Last week, Coroner McGregor found that Aunty Veronica Nelson’s death could have been prevented if the Victorian Government implemented the Royal Commission recommendations, Beating the ‘tough on crime’ drums, Daniel Andrews actively ignored both the Commission’s recommendations and the unified voices of community to strengthen bail laws—laws that ultimately contributed to the tragic death of Aunty Veronica Nelson and many others.

Police don’t solve a mental health crisis, support those escaping family violence, or people living with active addictions—they criminalise them. We need strong social security blankets and models of relational care, not a militarised police force with extreme surveillance powers and a mandate to beat us into obedience.

Victoria Police received a whopping $3.9 billion in funding for 2022-2023, an amount of money that can only be rationalised by those sleepwalking into the apocalypse. Imagine the regenerative work that could be accomplished if that money (along with the billions of other dollars being funnelled into other systems of surveillance) were invested into grassroots communities that are asking for care, not incarceration. Imagine if we were as committed to ending poverty as we are to destroying the living lands, waters and skies that we were born out of!

Abolition is about redirecting funds towards providing health care, housing, education and meaningful jobs. Is it really too much of a radical ask that every kid has access to secure housing, quality food and the best education? Is it too much for wanting to restore our dignity and build healthy communities? Poverty is a political choice and police simply advance that mandate.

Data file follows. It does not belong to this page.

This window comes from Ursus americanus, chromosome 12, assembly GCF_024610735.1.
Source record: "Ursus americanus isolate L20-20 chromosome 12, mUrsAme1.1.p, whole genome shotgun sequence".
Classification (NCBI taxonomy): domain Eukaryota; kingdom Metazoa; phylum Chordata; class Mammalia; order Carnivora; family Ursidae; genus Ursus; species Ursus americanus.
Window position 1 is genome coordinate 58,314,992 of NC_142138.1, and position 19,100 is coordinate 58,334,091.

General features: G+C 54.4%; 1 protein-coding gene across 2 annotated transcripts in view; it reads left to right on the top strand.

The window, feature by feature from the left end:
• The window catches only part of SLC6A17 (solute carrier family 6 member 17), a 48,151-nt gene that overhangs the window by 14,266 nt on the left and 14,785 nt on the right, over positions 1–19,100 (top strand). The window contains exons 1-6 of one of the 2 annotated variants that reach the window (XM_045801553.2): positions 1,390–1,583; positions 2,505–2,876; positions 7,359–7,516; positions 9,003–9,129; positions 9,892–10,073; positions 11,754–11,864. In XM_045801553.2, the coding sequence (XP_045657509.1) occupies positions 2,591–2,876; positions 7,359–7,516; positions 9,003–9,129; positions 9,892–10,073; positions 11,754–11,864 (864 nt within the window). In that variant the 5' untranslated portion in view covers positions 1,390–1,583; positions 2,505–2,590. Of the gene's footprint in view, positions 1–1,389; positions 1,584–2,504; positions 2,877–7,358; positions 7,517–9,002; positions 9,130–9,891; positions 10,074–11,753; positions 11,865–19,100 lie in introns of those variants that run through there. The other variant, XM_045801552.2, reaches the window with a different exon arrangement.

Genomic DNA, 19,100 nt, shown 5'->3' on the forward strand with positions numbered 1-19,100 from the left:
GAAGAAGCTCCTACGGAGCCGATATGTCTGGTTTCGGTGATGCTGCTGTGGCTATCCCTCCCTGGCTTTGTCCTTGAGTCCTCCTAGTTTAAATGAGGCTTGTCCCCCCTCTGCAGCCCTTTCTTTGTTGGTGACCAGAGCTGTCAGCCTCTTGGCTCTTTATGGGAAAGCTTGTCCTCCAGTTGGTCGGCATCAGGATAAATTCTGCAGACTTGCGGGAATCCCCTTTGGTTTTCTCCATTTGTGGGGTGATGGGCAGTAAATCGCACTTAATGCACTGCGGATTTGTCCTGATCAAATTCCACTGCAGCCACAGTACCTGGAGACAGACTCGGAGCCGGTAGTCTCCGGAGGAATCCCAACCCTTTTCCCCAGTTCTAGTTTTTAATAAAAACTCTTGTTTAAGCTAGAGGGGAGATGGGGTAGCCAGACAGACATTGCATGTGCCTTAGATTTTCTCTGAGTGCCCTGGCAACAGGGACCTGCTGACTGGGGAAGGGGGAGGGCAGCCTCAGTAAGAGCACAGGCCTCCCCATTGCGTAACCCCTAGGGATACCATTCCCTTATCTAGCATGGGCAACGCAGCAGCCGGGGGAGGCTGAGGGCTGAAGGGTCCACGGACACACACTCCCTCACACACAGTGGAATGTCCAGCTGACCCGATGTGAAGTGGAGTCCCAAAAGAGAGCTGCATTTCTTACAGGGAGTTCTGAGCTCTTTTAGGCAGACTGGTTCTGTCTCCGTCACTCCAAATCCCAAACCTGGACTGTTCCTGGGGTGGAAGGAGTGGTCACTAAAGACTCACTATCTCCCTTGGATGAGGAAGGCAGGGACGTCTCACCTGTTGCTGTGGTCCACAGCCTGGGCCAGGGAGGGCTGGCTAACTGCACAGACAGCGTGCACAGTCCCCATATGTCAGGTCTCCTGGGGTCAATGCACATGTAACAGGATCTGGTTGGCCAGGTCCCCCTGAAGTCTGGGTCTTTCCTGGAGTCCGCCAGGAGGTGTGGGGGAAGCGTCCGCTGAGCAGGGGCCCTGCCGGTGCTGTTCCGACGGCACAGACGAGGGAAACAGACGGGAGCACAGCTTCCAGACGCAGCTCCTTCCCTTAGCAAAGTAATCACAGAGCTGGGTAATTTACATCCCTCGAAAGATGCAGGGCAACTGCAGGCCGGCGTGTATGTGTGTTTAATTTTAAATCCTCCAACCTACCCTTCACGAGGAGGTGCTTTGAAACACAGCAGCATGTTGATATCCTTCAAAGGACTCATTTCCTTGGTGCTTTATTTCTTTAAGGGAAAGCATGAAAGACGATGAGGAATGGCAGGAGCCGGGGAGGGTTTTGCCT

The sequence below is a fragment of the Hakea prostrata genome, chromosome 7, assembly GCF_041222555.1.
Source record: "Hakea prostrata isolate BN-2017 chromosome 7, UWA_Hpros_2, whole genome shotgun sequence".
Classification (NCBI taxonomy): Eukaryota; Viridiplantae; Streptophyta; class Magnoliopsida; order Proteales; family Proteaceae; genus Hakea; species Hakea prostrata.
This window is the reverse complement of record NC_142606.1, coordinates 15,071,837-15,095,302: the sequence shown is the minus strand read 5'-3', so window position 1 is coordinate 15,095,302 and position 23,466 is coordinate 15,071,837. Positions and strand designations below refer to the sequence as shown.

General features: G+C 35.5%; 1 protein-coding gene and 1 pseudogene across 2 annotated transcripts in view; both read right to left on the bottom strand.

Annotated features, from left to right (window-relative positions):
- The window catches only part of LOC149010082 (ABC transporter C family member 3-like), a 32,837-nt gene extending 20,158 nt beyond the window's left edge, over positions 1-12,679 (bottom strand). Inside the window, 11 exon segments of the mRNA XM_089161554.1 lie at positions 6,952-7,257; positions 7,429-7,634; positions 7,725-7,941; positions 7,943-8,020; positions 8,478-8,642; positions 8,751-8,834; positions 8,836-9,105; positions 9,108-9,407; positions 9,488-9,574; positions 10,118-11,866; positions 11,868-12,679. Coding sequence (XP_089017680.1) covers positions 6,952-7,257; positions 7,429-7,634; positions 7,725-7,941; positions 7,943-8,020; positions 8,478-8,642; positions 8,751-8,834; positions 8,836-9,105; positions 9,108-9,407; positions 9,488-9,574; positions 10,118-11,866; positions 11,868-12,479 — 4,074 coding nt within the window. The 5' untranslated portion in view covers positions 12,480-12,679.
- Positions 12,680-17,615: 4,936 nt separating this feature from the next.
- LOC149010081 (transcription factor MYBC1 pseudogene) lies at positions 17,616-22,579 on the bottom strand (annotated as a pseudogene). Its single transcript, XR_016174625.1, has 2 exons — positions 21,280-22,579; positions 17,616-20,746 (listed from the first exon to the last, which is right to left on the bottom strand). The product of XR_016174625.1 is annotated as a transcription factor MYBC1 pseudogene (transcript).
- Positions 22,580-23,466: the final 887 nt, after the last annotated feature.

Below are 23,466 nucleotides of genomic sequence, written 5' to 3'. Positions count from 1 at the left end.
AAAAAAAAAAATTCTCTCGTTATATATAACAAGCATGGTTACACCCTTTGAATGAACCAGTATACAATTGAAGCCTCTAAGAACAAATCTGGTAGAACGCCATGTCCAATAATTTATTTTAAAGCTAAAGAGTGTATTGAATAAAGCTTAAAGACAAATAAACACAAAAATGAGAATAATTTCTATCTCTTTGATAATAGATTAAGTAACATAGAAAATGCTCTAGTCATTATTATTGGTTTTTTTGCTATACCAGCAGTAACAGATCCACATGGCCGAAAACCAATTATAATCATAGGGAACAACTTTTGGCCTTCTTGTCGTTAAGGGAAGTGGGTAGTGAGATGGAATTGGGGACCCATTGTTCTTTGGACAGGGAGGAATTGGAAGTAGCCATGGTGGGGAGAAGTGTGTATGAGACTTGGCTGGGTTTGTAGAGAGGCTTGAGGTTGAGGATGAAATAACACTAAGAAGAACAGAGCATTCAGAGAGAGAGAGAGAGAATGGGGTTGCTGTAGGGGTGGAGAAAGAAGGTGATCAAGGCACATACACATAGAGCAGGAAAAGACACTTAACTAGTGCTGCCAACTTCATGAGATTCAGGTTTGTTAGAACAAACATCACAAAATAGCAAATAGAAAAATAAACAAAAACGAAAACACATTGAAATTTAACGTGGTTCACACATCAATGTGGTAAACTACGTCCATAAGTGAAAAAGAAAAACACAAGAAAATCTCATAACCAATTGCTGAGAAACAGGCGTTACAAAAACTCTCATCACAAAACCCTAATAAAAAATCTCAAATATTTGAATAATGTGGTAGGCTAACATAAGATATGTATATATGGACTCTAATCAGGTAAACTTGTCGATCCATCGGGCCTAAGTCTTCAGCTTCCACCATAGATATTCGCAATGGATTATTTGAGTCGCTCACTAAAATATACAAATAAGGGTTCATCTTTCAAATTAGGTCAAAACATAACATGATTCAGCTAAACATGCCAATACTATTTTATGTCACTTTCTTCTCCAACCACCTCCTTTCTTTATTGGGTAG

Professor Chelsea Watego and Associate Professor Lisa J Whop say that ‘race operates as a structure of power‘, and that power structure is the lifeblood of every system. First Nation’s sovereignty and justice is an antidote to this colonial disease, which is why we fight to abolish settler colonial Australia and all of their mediocre institutions. We won’t stop until we receive our land back and retrospective justice is served.

Always was, always will be, Aboriginal land.


Proceeds from this piece have been donated to The Dhadjowa Foundation to support their campaign for strategic, coordinated and culturally appropriate support for Aboriginal and Torres Strait Islander families whose loved ones have died in custody.

Photo credit: Dettie Onus-Browne

Crystal McKinnon

Dr Crystal McKinnon is a Yamatji woman and an academic, researcher and community organiser. She is a an Associate Professor of History, Law and Justice at University of Melbourne. She has extensive experience working in both the Aboriginal community organisation and the community legal centre sectors. Her research work looks at Indigenous sovereignty, law and justice matters, and Indigenous social movements, resistance and protest.

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Meriki Onus

Meriki Onus is a Gunai and Gunditjmara woman who lives on Wurundjeri country. She is the founder of Yarnda Consulting and is currently a co-director at Foundation for Young Australians. Meriki has strong experience and expertise in the areas of campaigning, community organising, writing, research, and facilitation. Before her current roles, Meriki worked in the legal sector for Aboriginal women’s rights for over 10 years and is the Co-Founder of Warriors of the Aboriginal Resistance. Meriki is also a Co-Founder of Pay The Rent, a national initiative to distribute wealth on stolen land. Meriki recently completed her masters by coursework in the University of Melbourne's Atlantic Fellows Program of 2021, where her research focused on the history of the Victorian Aboriginal Health Service in Fitzroy at the University of Melbourne.

More by Meriki Onus ›